Tag Archives: Marisa Paredes

Raoul Ruiz – Trois vies et une seule mort AKA Three Lives and Only One Death [+Extras] (1996)

A cleverly composed, prefiguring episode in Three Lives and Only One Death shows Mateo Strano (Marcello Mastroianni) in simultaneous, tripartite images (in a similar vein as Alain Resnais’ Last Year at Marienbad and Lina Wertmüller’s Love and Anarchy) through mirrors and split-screening as he continues to awkwardly fidget with his necktie even after a secondary point-of-view shot indicates that he has already placed his hands on the dinner table while waiting for his wife, Maria (Marisa Paredes) to return to the room. Read More »

F.J. Ossang – Docteur Chance (1997)

experimentalconversations.com wrote:
Like Godard, Francois-Jacques Ossang seems beached by the outgoing tide of that century, creating works variously engaged with sifting and evaluating its legacy. The Festival’s guest of honour, Ossang is a fascinating figure deserving of far wider international recognition than he currently receives. A child of the punk generation, he is also a poet and novelist, as well as lead singer of the band Mesagero Killers Boys. The Different Directions mini-retrospective included one of his three features, Docteur Chance (1997), and three more recent shorts, all projected in 35mm at the Town Hall Theatre. Read More »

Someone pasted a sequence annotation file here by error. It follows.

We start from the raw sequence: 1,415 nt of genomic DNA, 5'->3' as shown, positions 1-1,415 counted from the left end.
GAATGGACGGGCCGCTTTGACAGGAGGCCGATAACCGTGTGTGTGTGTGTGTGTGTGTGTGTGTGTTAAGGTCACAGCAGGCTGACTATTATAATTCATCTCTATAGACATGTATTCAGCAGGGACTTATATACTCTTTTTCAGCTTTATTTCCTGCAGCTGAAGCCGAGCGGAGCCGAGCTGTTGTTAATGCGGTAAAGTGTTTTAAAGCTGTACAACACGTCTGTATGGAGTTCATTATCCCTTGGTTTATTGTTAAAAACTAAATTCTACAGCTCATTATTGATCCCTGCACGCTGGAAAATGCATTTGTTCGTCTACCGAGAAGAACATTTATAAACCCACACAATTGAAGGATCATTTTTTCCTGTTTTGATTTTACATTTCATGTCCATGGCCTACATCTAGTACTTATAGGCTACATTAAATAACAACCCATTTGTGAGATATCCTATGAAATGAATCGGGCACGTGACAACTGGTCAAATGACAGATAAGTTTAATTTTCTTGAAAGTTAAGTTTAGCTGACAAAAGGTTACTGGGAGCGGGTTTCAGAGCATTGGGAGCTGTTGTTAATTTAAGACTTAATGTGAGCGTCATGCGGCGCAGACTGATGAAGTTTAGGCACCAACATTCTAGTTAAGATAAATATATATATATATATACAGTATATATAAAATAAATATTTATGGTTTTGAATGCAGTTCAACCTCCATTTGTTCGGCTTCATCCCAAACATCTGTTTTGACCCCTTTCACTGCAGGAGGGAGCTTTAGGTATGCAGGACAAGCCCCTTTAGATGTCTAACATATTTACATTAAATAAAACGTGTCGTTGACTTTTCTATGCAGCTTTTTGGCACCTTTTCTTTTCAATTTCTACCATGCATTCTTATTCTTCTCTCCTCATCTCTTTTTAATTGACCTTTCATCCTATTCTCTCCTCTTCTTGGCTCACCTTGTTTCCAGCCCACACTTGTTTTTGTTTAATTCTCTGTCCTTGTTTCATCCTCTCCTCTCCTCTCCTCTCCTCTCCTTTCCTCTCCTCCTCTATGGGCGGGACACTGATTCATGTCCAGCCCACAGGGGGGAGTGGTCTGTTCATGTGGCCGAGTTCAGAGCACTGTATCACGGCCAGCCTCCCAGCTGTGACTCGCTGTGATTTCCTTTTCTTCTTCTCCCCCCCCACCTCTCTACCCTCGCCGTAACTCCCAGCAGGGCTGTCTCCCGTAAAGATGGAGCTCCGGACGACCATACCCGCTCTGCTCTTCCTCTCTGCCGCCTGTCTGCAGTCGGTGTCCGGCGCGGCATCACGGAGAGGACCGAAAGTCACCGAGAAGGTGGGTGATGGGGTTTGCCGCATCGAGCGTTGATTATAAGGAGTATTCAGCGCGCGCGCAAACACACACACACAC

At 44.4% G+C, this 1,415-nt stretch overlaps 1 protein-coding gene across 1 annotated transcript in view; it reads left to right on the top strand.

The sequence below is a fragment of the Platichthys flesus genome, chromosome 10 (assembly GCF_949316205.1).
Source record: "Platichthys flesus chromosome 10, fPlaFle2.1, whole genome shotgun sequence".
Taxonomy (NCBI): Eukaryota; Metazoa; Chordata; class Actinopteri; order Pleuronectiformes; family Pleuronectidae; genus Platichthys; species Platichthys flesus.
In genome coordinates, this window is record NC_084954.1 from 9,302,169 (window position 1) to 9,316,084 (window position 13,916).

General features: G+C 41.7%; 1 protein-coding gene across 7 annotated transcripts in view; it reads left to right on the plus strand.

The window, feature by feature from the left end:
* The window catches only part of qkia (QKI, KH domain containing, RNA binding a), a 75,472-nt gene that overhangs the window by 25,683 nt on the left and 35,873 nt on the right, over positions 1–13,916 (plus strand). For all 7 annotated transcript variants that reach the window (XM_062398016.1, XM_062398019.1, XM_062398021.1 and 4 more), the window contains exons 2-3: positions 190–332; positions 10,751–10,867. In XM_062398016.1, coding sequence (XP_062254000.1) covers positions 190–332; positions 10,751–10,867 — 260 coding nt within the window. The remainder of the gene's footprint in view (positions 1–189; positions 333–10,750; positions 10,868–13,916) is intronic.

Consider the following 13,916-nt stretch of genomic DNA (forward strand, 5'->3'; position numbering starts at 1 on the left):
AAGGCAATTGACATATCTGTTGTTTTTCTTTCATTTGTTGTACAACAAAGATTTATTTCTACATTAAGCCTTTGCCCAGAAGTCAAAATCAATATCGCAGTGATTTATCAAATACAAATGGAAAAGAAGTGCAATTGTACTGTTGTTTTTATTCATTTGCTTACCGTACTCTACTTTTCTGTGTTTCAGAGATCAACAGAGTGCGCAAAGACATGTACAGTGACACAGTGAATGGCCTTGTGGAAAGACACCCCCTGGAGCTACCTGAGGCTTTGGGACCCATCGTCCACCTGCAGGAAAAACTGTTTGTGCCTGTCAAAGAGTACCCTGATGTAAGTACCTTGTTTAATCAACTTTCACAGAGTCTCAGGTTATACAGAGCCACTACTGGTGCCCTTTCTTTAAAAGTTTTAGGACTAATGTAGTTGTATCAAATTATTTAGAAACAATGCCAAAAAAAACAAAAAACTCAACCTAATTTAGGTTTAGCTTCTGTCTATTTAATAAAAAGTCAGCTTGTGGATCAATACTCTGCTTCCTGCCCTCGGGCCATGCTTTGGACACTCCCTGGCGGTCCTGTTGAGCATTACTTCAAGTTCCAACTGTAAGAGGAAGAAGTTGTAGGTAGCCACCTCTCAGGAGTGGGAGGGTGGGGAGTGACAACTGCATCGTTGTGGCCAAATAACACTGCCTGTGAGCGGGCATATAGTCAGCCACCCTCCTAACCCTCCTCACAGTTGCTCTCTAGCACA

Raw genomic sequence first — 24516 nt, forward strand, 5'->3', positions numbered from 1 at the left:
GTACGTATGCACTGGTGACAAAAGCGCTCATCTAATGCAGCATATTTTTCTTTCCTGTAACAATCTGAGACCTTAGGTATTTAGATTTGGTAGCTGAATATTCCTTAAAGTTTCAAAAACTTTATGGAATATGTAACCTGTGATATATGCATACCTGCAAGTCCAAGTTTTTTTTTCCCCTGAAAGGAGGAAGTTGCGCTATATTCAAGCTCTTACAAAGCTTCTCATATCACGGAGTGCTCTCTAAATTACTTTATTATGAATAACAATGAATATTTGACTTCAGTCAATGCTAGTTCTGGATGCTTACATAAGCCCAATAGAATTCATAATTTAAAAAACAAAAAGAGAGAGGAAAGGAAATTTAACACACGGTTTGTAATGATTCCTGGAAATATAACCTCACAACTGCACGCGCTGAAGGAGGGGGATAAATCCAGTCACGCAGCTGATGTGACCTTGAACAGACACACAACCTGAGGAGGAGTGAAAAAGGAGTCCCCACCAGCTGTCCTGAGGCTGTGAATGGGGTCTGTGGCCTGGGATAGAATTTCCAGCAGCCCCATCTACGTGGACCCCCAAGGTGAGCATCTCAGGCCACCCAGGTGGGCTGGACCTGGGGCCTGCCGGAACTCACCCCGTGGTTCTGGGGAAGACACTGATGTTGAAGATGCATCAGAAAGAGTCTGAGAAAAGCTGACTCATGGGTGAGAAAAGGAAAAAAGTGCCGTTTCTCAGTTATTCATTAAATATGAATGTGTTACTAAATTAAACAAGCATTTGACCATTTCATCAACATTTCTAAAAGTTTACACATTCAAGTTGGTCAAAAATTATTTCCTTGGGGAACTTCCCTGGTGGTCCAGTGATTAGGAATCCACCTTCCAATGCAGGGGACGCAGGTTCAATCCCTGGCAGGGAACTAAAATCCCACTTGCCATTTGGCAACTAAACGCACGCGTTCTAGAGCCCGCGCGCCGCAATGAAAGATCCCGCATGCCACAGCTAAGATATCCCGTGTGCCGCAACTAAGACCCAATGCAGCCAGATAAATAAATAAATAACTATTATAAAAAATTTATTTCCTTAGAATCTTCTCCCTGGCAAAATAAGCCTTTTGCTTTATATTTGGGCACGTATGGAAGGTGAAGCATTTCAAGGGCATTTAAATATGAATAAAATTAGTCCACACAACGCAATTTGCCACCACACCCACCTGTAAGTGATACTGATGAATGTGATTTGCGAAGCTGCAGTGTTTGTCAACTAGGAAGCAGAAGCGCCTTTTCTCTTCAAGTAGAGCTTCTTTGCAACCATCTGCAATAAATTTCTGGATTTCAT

Valeria Sarmiento – Linhas de Wellington AKA Wellington Lines [Theatrical Cut] (2012)

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On September 27, 1810, the French troops commanded by Marshal Massena, were defeated in the Serra do Buçaco by the Anglo-Portuguese army of general Wellington.

Despite the victory, Portuguese and British are forced to retreat from the enemy, numerically superior, in order to attract them to Torres Vedras, where Wellington had built fortified lines hardly surmountable.

Simultaneously, the Anglo-Portuguese command organizes the evacuation of the entire territory between the battlefield and the lines of Torres Vedras, a gigantic burned land operation, which prevents the French from collecting supplies.

This is the setting for the adventures of a multitude of characters from all social backgrounds – soldiers and civilians, men, women and children, young and old – to the daily routine torn by war and dragged through hills and valleys, between ruined villages, charred forests and devastated crops. Read More »